In Indiana, Southern Baptist pastor Daniel Moore, age 50, was sentenced to 10 years in prison for molesting a 15-year-old church girl.
When the girl’s mother showed up for the April 8th sentencing hearing, she encountered a courtroom packed with church members who were there to support the pastor.
The mother had been an active member of the church for nine years. Yet, once she went to the police, only two church members had ever even called to see how she and her family were doing.
This was a case in which the pastor’s DNA evidence was on the girl’s bedsheets.
Yet, even with such irrefutable evidence, and even with the pastor’s guilty plea, rather than reaching out to help the girl and her family, church members supported the pastor. It’s a sad pattern that we’ve seen in many, many cases.
Here are some excerpts from the victim’s impact statement that the mother made at the sentencing hearing:
“As time went on, I could see that he lied to me by using God and the Bible, to make me believe him and trust him, just as he did with my daughter. He brainwashed her into trusting him and I can understand how easy it was for him to do that to a child, because he had me believing his lies as well. …
I felt physically and emotionally sick that evening when the detective came to my house to remove the bed sheet off of my daughter’s bed and that is when I began having nightmares. . . .
I had a complete breakdown after reading the Probable Cause Affidavit. I could not believe the mental hold he had over my daughter. He came into my house when I was not there, which I have to be reminded of on a daily basis every time I walk into my house and more so when I go into my daughter’s bedroom. Knowing that he had been there and what he had her do. The cleaning day at the church, while I was upstairs cleaning the baptistery, he was in the basement kissing my daughter.
I have had several things that have really thrown me back during all of this, but most of all was then results of the DNA testing from the bed sheet. It was hard to remain in control of myself when I was told that the sperm found on the bed sheet was an exact match to the Defendant’s DNA.
I feel so betrayed by this person who was supposed to be a preacher, OUR preacher for the past several years. I feel that he kept me so busy at the church that it caused me to be there on several occasions and my children as well and that because of being so active I did not fully see what was going on behind my back, the lies, the manipulation the deceit.”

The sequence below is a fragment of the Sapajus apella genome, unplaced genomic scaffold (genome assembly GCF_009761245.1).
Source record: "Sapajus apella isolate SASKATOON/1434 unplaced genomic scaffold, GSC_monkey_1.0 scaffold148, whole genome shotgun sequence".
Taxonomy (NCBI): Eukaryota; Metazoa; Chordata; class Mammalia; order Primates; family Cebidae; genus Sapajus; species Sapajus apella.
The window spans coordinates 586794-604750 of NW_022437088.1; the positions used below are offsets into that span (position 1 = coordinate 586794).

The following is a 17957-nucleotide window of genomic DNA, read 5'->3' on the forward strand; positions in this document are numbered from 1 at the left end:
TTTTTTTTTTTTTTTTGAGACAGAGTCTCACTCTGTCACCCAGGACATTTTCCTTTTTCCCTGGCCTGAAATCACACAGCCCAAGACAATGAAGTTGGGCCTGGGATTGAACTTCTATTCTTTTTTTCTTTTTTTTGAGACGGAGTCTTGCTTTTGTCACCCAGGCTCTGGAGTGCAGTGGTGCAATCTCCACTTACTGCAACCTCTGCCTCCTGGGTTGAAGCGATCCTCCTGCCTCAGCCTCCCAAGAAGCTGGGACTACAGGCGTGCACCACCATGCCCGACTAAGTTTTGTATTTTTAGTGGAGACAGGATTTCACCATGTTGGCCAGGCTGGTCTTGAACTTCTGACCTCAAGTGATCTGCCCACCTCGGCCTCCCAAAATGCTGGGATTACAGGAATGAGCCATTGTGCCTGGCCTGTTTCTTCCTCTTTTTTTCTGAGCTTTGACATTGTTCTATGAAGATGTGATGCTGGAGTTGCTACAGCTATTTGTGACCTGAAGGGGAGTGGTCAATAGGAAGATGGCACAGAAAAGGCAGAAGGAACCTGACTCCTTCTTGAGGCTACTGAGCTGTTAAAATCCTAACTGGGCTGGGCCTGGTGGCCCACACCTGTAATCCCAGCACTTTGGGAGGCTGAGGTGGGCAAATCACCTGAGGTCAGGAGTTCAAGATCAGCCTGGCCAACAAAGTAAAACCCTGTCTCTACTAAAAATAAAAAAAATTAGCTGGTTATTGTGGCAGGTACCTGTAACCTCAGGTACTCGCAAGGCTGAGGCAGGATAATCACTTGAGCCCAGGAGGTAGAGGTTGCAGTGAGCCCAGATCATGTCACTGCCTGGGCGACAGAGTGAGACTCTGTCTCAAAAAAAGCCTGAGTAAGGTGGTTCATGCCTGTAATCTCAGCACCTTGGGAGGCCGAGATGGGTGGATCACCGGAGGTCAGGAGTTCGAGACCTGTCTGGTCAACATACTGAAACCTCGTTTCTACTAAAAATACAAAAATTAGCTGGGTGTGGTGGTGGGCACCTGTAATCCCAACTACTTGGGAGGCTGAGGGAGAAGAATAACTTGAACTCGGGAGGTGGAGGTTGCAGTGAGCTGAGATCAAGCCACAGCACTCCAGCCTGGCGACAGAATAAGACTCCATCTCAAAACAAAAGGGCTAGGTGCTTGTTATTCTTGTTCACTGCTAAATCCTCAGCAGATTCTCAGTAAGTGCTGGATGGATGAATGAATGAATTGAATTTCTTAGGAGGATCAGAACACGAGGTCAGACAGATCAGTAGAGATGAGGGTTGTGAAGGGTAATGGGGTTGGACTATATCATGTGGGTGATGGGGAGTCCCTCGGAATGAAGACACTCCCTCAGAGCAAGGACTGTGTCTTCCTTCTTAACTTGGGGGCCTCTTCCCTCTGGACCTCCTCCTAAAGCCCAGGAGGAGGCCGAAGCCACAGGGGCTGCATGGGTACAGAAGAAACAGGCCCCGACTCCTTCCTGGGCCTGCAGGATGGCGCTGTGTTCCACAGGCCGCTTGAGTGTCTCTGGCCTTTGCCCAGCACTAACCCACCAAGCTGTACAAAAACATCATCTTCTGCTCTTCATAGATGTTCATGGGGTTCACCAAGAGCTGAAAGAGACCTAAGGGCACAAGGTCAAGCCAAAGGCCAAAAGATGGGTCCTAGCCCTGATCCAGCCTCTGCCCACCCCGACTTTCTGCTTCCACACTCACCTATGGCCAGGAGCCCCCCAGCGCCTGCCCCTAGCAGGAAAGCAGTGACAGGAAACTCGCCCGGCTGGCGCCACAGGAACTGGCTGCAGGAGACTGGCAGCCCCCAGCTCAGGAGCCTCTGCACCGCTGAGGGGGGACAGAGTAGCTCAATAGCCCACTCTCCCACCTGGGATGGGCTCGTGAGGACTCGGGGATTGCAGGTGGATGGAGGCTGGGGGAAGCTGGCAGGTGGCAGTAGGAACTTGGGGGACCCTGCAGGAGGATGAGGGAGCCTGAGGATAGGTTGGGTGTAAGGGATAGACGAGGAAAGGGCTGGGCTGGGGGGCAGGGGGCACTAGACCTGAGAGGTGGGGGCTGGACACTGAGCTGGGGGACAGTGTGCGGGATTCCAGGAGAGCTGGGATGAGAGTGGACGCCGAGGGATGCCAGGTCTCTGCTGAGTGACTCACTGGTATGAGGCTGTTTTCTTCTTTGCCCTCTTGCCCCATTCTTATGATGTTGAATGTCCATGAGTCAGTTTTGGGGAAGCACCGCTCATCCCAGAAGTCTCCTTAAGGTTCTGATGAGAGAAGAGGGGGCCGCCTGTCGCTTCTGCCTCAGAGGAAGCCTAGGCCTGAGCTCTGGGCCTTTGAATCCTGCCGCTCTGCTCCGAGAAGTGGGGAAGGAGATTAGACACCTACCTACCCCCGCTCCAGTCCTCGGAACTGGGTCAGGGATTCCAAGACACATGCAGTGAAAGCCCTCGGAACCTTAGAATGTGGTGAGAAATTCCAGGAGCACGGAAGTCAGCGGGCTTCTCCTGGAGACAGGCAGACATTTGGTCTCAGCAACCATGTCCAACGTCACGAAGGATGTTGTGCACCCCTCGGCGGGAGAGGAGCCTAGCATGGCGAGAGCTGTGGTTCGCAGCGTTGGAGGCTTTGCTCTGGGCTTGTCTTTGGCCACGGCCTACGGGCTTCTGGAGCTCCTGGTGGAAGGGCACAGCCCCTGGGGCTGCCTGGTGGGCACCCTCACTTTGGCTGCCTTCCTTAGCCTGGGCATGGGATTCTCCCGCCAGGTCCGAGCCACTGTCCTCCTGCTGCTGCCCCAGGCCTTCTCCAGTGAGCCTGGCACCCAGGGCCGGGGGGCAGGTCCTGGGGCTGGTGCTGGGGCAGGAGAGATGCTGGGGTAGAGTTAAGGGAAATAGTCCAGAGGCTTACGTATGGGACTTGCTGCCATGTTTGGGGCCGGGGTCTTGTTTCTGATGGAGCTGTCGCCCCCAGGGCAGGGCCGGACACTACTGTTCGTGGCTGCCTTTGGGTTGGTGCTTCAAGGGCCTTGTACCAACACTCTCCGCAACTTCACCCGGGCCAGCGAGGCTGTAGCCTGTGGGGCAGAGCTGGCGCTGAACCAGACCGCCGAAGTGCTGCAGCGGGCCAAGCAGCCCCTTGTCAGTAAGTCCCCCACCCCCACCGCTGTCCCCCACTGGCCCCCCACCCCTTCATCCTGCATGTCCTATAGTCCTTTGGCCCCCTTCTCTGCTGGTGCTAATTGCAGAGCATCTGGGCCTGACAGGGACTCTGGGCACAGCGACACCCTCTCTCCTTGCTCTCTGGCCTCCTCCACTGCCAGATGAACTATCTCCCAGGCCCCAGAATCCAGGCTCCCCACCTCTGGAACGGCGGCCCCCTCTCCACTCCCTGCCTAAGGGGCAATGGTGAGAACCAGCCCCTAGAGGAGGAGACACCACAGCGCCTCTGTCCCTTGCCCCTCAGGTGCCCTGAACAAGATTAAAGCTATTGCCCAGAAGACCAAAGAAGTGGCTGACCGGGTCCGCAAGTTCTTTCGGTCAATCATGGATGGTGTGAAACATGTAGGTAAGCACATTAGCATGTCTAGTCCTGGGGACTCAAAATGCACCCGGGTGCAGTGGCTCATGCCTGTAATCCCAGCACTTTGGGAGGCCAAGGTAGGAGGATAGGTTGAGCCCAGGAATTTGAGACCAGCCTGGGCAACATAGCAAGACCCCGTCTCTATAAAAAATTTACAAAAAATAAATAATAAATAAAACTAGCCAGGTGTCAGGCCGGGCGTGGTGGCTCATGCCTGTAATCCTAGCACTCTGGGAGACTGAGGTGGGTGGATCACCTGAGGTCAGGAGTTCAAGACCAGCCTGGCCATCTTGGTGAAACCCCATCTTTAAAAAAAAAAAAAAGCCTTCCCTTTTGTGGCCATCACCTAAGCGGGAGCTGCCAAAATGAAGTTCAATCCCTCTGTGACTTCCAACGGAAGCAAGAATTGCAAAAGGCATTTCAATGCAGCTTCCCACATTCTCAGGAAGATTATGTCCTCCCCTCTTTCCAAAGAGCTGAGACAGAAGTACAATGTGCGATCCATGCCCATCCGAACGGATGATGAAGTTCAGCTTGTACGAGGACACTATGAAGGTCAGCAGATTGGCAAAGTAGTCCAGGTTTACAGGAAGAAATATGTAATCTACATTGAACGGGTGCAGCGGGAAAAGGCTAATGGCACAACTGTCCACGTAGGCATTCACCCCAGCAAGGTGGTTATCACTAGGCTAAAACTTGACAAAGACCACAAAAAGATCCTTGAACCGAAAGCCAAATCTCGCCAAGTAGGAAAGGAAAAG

Thank God this wise mother ultimately did see those lies, manipulation and deceit. Let’s imagine what this case would have been like in the more typical scenario.
What if the parents of this 15-year-old had NOT intervened? What if they simply never found out? (That’s the usual case.) Or what if they couldn’t bring themselves to fully believe something so awful? (That’s also common.) Or what if they accepted the faulty forgiveness theology that so many Baptist leaders preach -- as if forgiveness meant no consequences?
Then that 15-year-old girl would have been on her own to deal with the impossible. So she likely wouldn’t have dealt with it at all. And pastor Moore wouldn’t have been prosecuted. And he wouldn’t have a record. And he could have gone on to some other Baptist church where he could have easily found new prey.
Then, a couple decades later, that girl may have started thinking about it. And perhaps she would have eventually reached the point when she understood the harm of what was done to her and when she wanted to try to report the pastor so as to protect others.
That’s the typical scenario. Almost all experts recognize that, without parental intervention, most clergy sex abuse victims don’t speak of it for many years -- often not for decades.
But who would that girl be able to tell a couple decades later?
By then, it would likely be too late for criminal prosecution. And there would be no one in denominational authority who would give a hoot -- no one would take responsibility for looking into her allegations -- no one would even keep a record of her allegations.
She will be lucky if she can even locate the pastor at that point. No one in the denomination is likely to help her and the pastor may have moved several times by then.
But assuming she can locate him, what then?
Denominational leaders will wash their hands of it and say “not our problem.” They’ll tell her to “go to the church” to report him.
They know this doesn’t work, but it’s what they say anyway, and it’s flat-out cruel. It’s like sending bloody sheep to the den of the wolf who savaged them.
In this case, the victim’s family had been a part of the church for nine years. There was overwhelming evidence and a guilty plea. Yet, church members still supported the pastor and ostracized the victim.
Given this common pattern, can you imagine how much more hostile a church’s reaction might be if some outsider -- someone they didn’t even know -- brought to them an abuse report about their pastor? And if it involved abuse that happened twenty years ago?
For Baptist leaders to tell abuse survivors to “go to the church” is unrealistic and always has been. It’s a side-stepping system that fails to acknowledge the reality of human nature, that refuses any accountability for clergy, and that betrays the safety of kids.
Church letter of support for pastor, 4/1/10